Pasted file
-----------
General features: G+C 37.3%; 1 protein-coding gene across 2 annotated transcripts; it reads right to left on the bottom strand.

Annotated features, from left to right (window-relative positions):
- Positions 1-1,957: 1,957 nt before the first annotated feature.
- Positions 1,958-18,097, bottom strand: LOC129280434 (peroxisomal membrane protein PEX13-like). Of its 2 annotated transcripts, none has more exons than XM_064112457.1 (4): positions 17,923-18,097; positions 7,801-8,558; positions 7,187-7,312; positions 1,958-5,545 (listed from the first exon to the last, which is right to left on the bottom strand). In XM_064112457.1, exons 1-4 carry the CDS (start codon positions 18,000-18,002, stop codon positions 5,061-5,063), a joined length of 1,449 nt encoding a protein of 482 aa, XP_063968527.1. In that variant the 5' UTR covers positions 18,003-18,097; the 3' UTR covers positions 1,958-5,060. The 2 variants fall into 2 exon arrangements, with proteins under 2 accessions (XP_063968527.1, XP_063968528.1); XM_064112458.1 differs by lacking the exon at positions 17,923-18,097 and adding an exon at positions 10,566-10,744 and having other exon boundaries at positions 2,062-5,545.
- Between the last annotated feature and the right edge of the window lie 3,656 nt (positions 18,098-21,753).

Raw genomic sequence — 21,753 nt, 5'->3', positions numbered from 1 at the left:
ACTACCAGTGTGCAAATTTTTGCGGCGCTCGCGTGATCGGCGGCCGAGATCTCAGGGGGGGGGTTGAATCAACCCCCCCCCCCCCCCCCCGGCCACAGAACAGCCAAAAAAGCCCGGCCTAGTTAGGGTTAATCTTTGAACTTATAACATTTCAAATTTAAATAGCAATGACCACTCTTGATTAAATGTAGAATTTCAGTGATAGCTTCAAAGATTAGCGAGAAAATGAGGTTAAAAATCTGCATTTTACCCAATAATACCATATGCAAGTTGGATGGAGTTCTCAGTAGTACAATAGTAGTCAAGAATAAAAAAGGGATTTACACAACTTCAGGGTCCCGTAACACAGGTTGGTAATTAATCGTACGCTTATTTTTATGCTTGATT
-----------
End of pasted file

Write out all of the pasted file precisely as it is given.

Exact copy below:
General features: G+C 37.3%; 1 protein-coding gene across 2 annotated transcripts; it reads right to left on the bottom strand.

Annotated features, from left to right (window-relative positions):
- Positions 1-1,957: 1,957 nt before the first annotated feature.
- Positions 1,958-18,097, bottom strand: LOC129280434 (peroxisomal membrane protein PEX13-like). Of its 2 annotated transcripts, none has more exons than XM_064112457.1 (4): positions 17,923-18,097; positions 7,801-8,558; positions 7,187-7,312; positions 1,958-5,545 (listed from the first exon to the last, which is right to left on the bottom strand). In XM_064112457.1, exons 1-4 carry the CDS (start codon positions 18,000-18,002, stop codon positions 5,061-5,063), a joined length of 1,449 nt encoding a protein of 482 aa, XP_063968527.1. In that variant the 5' UTR covers positions 18,003-18,097; the 3' UTR covers positions 1,958-5,060. The 2 variants fall into 2 exon arrangements, with proteins under 2 accessions (XP_063968527.1, XP_063968528.1); XM_064112458.1 differs by lacking the exon at positions 17,923-18,097 and adding an exon at positions 10,566-10,744 and having other exon boundaries at positions 2,062-5,545.
- Between the last annotated feature and the right edge of the window lie 3,656 nt (positions 18,098-21,753).

Raw genomic sequence — 21,753 nt, 5'->3', positions numbered from 1 at the left:
ACTACCAGTGTGCAAATTTTTGCGGCGCTCGCGTGATCGGCGGCCGAGATCTCAGGGGGGGGGTTGAATCAACCCCCCCCCCCCCCCCCCGGCCACAGAACAGCCAAAAAAGCCCGGCCTAGTTAGGGTTAATCTTTGAACTTATAACATTTCAAATTTAAATAGCAATGACCACTCTTGATTAAATGTAGAATTTCAGTGATAGCTTCAAAGATTAGCGAGAAAATGAGGTTAAAAATCTGCATTTTACCCAATAATACCATATGCAAGTTGGATGGAGTTCTCAGTAGTACAATAGTAGTCAAGAATAAAAAAGGGATTTACACAACTTCAGGGTCCCGTAACACAGGTTGGTAATTAATCGTACGCTTATTTTTATGCTTGATT